Life-Study of Colossiansby Witness Lee
Printed Copy: Available Online from Living Stream Ministry
Printed Copy: Available Online from Living Stream Ministry
In the traditional teaching prevailing in Christianity, Christ is considered to be the Creator. Although as God Christ is the Creator, no verse in the Bible says explicitly that Christ created the heavens, the earth, and all the things in the universe. When some hear this, they may wonder about John 1:3. This verse says, “All things came into being through Him, and apart from Him nothing came into being which has come into being.” This verse does not say that Christ created all things. It says that all things came into existence through Christ. The King James Version of this verse says, “All things were made by him.” This, however, is not an accurate translation. The Greek preposition should be rendered through and not by. Hence, this verse does not say that all things were created by Christ, but that all things came into existence through Christ. This indicates that Christ is the means of creation.
Some may think that Hebrews 1:10-12 says that Christ is the Creator. However, these verses are a quotation from Psalm 102 that indicates that God is the Creator. Here they are quoted to prove that Christ is God.
Christ is in fact the Creator of all things. But the point we are emphasizing here is that the Bible does not say specifically that Christ is the Creator. Rather, the Bible speaks of Christ as the means of creation, as the means through which all things came into being. If we speak of creation in a general sense, it is correct to say that Christ is the Creator. But if we wish to speak more definitely, it is better to say that Christ is the means of creation.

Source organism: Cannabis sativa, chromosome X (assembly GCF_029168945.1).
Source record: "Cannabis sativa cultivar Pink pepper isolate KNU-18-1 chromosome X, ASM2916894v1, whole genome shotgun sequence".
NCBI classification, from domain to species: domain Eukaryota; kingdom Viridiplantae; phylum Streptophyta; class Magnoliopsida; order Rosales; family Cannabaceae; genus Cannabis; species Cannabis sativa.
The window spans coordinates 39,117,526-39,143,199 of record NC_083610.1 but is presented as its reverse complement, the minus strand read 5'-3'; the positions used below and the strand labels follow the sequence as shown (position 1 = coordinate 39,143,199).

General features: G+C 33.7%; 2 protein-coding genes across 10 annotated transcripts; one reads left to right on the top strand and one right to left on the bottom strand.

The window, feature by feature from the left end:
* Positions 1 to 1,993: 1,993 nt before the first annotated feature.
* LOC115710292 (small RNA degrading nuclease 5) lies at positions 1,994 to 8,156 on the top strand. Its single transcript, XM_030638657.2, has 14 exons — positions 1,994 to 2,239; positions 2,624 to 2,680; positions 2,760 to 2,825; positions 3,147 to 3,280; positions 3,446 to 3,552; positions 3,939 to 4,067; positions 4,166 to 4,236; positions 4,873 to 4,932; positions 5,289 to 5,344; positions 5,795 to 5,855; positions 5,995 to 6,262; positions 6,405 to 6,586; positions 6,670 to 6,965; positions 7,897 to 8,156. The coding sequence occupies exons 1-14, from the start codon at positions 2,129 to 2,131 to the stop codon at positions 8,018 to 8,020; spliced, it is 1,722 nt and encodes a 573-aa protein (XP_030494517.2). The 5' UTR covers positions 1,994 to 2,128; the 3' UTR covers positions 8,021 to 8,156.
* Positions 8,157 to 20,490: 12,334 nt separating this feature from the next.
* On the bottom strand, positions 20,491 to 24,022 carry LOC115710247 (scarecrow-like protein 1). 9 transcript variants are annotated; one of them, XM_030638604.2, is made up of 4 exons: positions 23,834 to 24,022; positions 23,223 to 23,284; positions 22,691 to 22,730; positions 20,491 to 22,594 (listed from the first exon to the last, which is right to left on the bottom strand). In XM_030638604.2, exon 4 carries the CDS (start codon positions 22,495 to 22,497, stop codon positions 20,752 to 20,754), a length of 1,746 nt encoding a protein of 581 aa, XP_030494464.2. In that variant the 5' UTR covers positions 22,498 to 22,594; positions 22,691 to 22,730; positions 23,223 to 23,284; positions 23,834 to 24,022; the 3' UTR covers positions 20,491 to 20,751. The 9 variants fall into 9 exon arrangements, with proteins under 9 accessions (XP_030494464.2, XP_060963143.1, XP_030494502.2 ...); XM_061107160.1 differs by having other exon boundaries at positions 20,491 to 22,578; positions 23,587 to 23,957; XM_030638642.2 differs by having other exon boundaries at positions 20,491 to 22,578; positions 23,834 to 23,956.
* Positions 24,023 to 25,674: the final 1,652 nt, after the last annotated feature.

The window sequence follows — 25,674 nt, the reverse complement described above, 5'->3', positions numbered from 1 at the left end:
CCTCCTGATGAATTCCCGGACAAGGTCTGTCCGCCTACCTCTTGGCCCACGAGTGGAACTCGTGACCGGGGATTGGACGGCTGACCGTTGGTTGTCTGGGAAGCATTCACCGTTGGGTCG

Colossians 1:16 says, “In Him were all things created.” The King James Version says, “By him were all things created.” This rendering is not accurate. The Greek preposition used here is more accurately translated by the English word in. To say that all things were created in Christ indicates that He is the means of the creation of all things. However, if this verse is rendered, “By him were all things created,” it will say that Christ is the Creator, not the means of creation.
In 1:15 Paul says that Christ is the image of the invisible God. This means that Christ is the expression of the unseen God. At this point we need to ask in what way Christ expresses God. The answer is that He expresses God in creation. However, Christ does not express God in creation simply by creating all things in an objective way. If Christ were merely an objective Creator, not the subjective means of creation, Christ could not express God in creation. Keep in mind that all things were created not by Christ, but through Christ. This points to a process that took place in Christ.
In his note on Colossians 1:16 in his New Translation, J. N. Darby says that the words “in Him” mean in the power of Christ’s Person. As Darby says, “He was the one whose intrinsic power characterized the creation.” Commenting on the meaning of the Greek preposition used in the phrase “in Him were all things created,” Darby says that it is “used generally for the character in which a thing is done” (Collected Writings, Vol. 33, p. 87). He also states that the “creation of all things was characterized and wrought by the inherent power which is in the Lord Jesus Christ, and all things subsist together as one ordered and law-governed whole by the same constant and inherent power” (Collected Writings, Vol. 31, p. 188).
Christ is the active instrument through which creation was processed. In this process God’s power is expressed; it is made manifest. This is revealed clearly in Romans 1:20. This verse says that the “invisible things of Him from the creation of the world, being apprehended by the things made, are clearly seen, both His eternal power and divine nature.” In all created things God’s power is made manifest. Hence, in Darby’s words, creation bears the characteristics of Christ’s intrinsic power.
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